See chapter Set Operations for details. @| Set union. @& Set intersection. @^ Set difference. |

~~~, ~@, ~+, ~* | Regex, any | Regular expression operations ~~~ Performs full match, yielding a vector of matching groups. ~@ Searches for first match, yielding the index after the match as
Int, -1 if none was found.~+ Searches for first match, yielding a vector of matching groups. Empty vector, if no match is found. ~* Searches for all matches, yielding a vector that contains vectors of matching groups. Empty vector, if no match is found. |

:> | any, special | Java Reflection Calls a Java method or accesses a field. See chapter Java Reflection for details. |

In general they are called as in

`y = f(x)`

or formally
fcall ::= fname arglist

arglist ::= '(' args ')'

args ::= [statement[',' statement]]

Note that the argument list looks exactly like a vector definition, and in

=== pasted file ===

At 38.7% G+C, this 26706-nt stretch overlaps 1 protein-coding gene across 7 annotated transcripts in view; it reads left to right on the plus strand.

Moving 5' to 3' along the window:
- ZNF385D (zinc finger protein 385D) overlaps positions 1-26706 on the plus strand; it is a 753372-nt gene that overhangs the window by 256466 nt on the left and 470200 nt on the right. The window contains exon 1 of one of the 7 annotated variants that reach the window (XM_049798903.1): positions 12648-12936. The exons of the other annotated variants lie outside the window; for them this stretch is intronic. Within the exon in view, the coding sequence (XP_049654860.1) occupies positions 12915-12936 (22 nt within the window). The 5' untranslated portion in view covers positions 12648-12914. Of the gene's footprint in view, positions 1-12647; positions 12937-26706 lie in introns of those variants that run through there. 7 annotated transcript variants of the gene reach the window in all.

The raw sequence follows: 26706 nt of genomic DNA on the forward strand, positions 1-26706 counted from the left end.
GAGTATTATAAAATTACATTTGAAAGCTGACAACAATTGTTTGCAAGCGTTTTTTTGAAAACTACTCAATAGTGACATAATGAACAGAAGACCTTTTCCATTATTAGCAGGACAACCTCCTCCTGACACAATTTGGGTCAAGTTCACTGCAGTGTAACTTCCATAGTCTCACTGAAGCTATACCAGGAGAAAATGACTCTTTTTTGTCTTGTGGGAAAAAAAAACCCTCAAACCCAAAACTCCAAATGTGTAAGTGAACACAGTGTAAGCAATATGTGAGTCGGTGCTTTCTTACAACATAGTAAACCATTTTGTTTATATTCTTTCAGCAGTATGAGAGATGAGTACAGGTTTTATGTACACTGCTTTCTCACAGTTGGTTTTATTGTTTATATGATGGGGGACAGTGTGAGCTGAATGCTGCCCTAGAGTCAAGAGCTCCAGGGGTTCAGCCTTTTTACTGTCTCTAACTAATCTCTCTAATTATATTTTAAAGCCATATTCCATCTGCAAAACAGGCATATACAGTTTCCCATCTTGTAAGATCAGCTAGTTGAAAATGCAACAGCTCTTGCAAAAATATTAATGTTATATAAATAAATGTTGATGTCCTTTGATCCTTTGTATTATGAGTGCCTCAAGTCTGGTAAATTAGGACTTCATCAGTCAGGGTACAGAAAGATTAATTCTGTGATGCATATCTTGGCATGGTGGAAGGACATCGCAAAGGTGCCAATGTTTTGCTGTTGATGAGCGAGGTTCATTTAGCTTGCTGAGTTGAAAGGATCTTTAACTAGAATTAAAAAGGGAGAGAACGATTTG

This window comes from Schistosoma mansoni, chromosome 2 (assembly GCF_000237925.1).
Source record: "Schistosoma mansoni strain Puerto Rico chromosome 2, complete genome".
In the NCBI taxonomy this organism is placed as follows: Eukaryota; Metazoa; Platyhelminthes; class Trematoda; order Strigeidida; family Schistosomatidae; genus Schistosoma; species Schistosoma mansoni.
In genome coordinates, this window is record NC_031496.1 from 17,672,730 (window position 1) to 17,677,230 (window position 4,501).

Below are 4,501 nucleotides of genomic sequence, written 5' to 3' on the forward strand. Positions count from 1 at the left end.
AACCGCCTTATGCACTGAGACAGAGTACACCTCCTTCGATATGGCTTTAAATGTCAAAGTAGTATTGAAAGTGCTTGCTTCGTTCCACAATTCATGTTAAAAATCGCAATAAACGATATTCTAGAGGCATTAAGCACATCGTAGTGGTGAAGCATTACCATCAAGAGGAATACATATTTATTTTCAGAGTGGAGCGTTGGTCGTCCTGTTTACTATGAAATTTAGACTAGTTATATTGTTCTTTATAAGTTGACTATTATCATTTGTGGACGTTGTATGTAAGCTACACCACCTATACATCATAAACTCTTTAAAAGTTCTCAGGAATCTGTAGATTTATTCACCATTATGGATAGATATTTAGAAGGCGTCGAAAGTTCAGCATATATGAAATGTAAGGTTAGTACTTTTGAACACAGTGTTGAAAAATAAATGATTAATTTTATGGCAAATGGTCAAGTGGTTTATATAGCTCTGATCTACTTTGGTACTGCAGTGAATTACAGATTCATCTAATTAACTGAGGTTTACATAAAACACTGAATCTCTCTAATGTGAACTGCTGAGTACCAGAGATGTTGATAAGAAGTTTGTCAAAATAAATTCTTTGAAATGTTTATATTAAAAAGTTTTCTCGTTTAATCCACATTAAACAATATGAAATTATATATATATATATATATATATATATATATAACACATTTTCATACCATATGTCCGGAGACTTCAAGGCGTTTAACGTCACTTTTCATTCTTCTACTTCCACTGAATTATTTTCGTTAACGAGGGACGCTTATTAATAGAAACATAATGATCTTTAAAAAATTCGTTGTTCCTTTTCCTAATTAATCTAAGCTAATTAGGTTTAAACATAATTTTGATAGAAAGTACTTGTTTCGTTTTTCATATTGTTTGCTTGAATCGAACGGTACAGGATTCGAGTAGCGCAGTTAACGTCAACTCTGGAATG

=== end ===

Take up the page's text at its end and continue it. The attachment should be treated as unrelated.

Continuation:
fact all functions called with multiple argument will instead see just one vector.arglist ::= '(' args ')'

args ::= [statement[',' statement]]

A function that requires a certain arguments pattern will cause an evaluation error, if the argument vector doesn't match that pattern.

If not otherwise noted, any function that expects a single parameter will also operate upon vectors, if it encounters any during argument evaluation. In such cases, the function is performed on an element by element basis, and the result will have the same shape as the input.

An evaluation error will result if the conversion is not supported or the result cannot be represented within the target type.

- bool(x)
- Converts its arguments into Bool values.

Possible for any value type.

Return type:**Bool** - str(x)
- Converts its arguments into a reparsable string.

Possible for any value type

Return type:**String** - regex(x)
- Converts its arguments into a regular expression.

Possible for any value type.

Return type:**Regex** - int(x)
- Converts its arguments into Int values. Real values are rounded down.

Possible for any numeric type and reparsable string.

Return type:**Int**, may be truncated - real(x)
- Converts its arguments into Real values.